If possible try to connect with someone living in the location you are visiting. Utilize the Microsoft Educator Community and see if your class can Skype with someone local to your destination.

2. Create or find an accompanying HyperDoc.

HyperDocs are a great way to immerse students in a unit through blended learning. Why not pair your virtual field trip with a HyperDoc lesson or unit to enhance the experience before, during and after the trip?

3. Utilize pre-made lessons.

In addition to providing amazing virtual field trips, Nearpod also has over 450 ready-to-teach VR lessons!

4. Preview or review the virtual field trip with a game.

Kids love virtual field trips almost as much as they love games. Add even more fun to the experience with a Jeopardy-style game, puzzles or a game-based learning tool like Gimkit, Quizizz or Kahoot!

5. "Travel" to a destination more than once!

Who says you can only go on your virtual field trip once? An added benefit of taking kids somewhere virtually is that you can go again and again. Take your students back and experience the trip from a different perspective.

6. Add a stem connection with 3D printing or a makerspace challenge.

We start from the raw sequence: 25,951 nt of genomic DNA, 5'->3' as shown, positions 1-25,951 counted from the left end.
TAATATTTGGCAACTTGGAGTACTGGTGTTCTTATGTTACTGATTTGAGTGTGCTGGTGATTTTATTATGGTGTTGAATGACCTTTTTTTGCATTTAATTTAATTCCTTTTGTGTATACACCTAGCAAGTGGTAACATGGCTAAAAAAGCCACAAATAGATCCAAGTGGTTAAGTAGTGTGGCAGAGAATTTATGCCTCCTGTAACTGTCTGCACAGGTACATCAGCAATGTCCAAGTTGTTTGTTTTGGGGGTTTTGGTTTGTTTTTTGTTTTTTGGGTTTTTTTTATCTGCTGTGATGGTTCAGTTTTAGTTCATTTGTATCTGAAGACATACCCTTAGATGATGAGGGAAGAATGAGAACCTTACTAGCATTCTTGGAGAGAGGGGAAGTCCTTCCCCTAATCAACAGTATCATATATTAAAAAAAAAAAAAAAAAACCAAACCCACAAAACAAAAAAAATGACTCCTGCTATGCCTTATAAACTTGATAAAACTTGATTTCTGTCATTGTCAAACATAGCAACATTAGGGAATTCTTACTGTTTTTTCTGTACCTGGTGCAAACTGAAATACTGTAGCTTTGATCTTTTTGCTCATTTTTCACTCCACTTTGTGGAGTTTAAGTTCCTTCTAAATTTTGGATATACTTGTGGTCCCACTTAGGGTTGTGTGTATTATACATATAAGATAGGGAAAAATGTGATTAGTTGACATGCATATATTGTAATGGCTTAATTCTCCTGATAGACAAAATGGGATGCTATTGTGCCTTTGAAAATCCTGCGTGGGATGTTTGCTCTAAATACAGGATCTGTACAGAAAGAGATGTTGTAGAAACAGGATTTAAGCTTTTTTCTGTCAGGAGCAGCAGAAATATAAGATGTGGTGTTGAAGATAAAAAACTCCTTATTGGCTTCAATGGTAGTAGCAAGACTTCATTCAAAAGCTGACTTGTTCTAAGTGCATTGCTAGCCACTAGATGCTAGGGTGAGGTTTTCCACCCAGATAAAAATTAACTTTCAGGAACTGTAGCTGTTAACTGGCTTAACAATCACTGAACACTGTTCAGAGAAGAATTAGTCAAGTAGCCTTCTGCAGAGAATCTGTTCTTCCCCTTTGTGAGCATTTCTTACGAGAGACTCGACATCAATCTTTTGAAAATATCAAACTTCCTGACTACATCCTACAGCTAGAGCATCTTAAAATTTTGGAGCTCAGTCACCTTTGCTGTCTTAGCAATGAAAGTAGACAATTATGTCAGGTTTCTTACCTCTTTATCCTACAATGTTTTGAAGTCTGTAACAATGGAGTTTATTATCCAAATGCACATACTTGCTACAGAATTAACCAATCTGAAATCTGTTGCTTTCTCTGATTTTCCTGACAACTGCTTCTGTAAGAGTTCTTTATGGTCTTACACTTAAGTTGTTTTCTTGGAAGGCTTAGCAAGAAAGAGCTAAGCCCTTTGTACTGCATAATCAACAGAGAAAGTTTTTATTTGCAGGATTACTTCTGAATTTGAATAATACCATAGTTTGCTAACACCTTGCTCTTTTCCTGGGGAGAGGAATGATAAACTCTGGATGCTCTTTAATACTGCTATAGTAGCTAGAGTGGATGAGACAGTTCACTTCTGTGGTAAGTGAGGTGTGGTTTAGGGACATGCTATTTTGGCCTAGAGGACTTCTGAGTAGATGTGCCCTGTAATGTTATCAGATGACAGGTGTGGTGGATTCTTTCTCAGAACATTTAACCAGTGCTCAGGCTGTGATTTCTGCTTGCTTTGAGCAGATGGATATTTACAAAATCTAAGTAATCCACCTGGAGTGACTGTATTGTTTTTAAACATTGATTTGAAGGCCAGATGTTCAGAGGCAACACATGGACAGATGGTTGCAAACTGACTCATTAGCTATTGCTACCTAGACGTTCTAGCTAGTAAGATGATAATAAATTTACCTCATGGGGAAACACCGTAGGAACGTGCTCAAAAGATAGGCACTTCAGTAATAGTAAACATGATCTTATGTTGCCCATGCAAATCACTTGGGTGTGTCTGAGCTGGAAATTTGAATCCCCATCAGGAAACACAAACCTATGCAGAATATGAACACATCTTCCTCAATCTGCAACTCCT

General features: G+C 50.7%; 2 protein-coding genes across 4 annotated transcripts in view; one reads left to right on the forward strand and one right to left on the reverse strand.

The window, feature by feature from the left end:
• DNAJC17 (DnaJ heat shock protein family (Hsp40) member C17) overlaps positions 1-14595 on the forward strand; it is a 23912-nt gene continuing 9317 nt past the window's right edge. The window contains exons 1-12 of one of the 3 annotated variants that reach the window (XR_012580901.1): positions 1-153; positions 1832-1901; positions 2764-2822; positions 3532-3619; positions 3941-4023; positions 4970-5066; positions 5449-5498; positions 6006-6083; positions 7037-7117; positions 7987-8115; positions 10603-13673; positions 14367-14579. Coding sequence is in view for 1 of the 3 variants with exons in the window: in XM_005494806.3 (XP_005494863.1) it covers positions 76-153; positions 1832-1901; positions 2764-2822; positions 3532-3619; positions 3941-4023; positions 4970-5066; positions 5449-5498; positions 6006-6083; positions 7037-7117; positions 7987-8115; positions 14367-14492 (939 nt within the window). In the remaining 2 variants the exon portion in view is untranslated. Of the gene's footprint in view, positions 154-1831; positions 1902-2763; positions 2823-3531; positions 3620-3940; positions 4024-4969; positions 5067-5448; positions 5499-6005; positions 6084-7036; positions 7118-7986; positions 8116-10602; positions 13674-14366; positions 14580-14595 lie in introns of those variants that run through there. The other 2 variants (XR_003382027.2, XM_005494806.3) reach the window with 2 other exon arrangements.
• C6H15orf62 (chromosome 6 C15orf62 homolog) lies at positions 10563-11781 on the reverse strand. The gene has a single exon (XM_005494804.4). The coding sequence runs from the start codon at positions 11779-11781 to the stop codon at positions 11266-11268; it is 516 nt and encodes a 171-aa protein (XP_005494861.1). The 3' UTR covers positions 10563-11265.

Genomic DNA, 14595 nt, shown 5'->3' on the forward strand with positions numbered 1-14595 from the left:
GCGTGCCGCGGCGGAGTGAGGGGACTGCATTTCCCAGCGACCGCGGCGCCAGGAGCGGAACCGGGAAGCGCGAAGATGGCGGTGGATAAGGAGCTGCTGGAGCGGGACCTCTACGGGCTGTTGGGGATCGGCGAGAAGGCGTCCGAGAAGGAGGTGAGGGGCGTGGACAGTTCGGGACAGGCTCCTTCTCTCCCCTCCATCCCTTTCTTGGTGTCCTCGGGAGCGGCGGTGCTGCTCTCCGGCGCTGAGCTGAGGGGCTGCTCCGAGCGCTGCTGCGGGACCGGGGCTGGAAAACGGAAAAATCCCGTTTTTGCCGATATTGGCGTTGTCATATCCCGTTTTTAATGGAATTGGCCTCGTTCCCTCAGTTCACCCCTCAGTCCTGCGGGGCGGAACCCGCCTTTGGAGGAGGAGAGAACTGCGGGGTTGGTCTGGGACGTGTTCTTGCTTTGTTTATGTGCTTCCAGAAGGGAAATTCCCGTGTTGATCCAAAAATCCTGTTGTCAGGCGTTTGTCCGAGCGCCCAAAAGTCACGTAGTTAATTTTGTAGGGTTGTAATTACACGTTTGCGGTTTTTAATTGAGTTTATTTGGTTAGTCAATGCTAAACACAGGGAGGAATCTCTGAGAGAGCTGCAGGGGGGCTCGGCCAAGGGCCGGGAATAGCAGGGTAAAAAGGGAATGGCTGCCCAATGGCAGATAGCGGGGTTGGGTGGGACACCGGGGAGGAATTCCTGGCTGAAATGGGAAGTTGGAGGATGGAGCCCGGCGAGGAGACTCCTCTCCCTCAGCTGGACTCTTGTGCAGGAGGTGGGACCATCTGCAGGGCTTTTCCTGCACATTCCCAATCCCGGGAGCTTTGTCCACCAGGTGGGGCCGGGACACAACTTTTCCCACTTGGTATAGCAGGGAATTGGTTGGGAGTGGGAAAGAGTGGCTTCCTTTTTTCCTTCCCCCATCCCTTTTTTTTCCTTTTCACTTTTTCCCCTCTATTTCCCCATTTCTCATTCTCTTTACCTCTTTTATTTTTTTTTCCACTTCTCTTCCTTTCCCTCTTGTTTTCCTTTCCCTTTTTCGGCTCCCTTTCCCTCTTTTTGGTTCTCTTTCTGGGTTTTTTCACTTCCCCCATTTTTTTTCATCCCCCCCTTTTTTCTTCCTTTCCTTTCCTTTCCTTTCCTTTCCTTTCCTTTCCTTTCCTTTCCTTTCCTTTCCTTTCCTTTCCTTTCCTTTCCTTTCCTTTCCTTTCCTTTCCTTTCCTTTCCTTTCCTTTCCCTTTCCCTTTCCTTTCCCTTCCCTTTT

After visiting a place have students create an artifact from the destination. Students can use everyday household items to create or take it up a few notches by having them create a 3D object in a program like Tinkercad. If you are lucky enough to have access to a 3D printer students can even print their artifact and share with the class.

7. Take others to your destination with green screen.

Have students share what they learned about a location by creating their own news report. Use an app like DoInk to transport students back to the location of your trip with Green Screen.

8. "Travel" with another class.

Students can become virtual pen pals with classes all over the world through Flipgrid's GridPals. Take your students on a virtual field trip to a famous landmark near your GridPal's location or use Google Street View to visit their town!

9. Have students do offline activities to reflect on and share their virtual field trip.

Get hands-on with activities like writing postcards, creating sketchnotes, making scrapbooks or a creative writing lesson after your trip.

10. Focus students with a learning target.

Have a learning target during your virtual field trip allows your students to focus their observations and connect it back to the content. As Brian notes below, be sure to allow for spontaneous noticings too. You never know where your students' observations might take you!

What are your best virtual field trip lesson ideas? How have you used them in class? Which of these ideas could you start using? Leave your ideas in a comment below!